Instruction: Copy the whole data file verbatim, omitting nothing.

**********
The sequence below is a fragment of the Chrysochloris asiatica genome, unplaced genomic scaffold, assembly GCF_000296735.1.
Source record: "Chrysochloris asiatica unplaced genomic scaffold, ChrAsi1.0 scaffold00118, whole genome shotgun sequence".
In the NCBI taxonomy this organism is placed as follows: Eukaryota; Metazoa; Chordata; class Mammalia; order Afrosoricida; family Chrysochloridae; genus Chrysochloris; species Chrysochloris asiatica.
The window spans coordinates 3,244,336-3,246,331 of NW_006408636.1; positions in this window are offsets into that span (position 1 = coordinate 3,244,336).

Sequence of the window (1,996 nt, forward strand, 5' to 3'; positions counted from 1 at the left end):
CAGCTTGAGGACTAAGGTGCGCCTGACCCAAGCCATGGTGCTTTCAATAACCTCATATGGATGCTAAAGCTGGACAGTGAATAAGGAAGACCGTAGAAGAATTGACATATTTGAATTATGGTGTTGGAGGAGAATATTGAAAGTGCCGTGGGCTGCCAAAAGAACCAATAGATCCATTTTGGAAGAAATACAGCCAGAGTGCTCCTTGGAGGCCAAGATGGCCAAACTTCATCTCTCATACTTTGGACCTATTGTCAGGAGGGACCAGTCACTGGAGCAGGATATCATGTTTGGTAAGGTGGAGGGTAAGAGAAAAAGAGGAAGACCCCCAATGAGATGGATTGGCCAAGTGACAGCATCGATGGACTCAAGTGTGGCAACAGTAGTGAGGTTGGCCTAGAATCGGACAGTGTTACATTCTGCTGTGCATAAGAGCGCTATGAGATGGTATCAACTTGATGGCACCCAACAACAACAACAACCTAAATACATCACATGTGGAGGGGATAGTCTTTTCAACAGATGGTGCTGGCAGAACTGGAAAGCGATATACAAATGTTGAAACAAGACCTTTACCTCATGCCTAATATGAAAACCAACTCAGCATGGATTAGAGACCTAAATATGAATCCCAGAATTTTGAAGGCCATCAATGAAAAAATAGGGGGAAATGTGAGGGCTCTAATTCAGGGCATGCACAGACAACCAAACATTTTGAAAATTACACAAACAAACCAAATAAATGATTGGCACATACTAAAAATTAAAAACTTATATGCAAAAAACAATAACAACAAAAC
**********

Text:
The sequence below is a fragment of the Chrysochloris asiatica genome, unplaced genomic scaffold, assembly GCF_000296735.1.
Source record: "Chrysochloris asiatica unplaced genomic scaffold, ChrAsi1.0 scaffold00118, whole genome shotgun sequence".
In the NCBI taxonomy this organism is placed as follows: Eukaryota; Metazoa; Chordata; class Mammalia; order Afrosoricida; family Chrysochloridae; genus Chrysochloris; species Chrysochloris asiatica.
The window spans coordinates 3,244,336-3,246,331 of NW_006408636.1; positions in this window are offsets into that span (position 1 = coordinate 3,244,336).

Sequence of the window (1,996 nt, forward strand, 5' to 3'; positions counted from 1 at the left end):
CAGCTTGAGGACTAAGGTGCGCCTGACCCAAGCCATGGTGCTTTCAATAACCTCATATGGATGCTAAAGCTGGACAGTGAATAAGGAAGACCGTAGAAGAATTGACATATTTGAATTATGGTGTTGGAGGAGAATATTGAAAGTGCCGTGGGCTGCCAAAAGAACCAATAGATCCATTTTGGAAGAAATACAGCCAGAGTGCTCCTTGGAGGCCAAGATGGCCAAACTTCATCTCTCATACTTTGGACCTATTGTCAGGAGGGACCAGTCACTGGAGCAGGATATCATGTTTGGTAAGGTGGAGGGTAAGAGAAAAAGAGGAAGACCCCCAATGAGATGGATTGGCCAAGTGACAGCATCGATGGACTCAAGTGTGGCAACAGTAGTGAGGTTGGCCTAGAATCGGACAGTGTTACATTCTGCTGTGCATAAGAGCGCTATGAGATGGTATCAACTTGATGGCACCCAACAACAACAACAACCTAAATACATCACATGTGGAGGGGATAGTCTTTTCAACAGATGGTGCTGGCAGAACTGGAAAGCGATATACAAATGTTGAAACAAGACCTTTACCTCATGCCTAATATGAAAACCAACTCAGCATGGATTAGAGACCTAAATATGAATCCCAGAATTTTGAAGGCCATCAATGAAAAAATAGGGGGAAATGTGAGGGCTCTAATTCAGGGCATGCACAGACAACCAAACATTTTGAAAATTACACAAACAAACCAAATAAATGATTGGCACATACTAAAAATTAAAAACTTATATGCAAAAAACAATAACAACAAAAC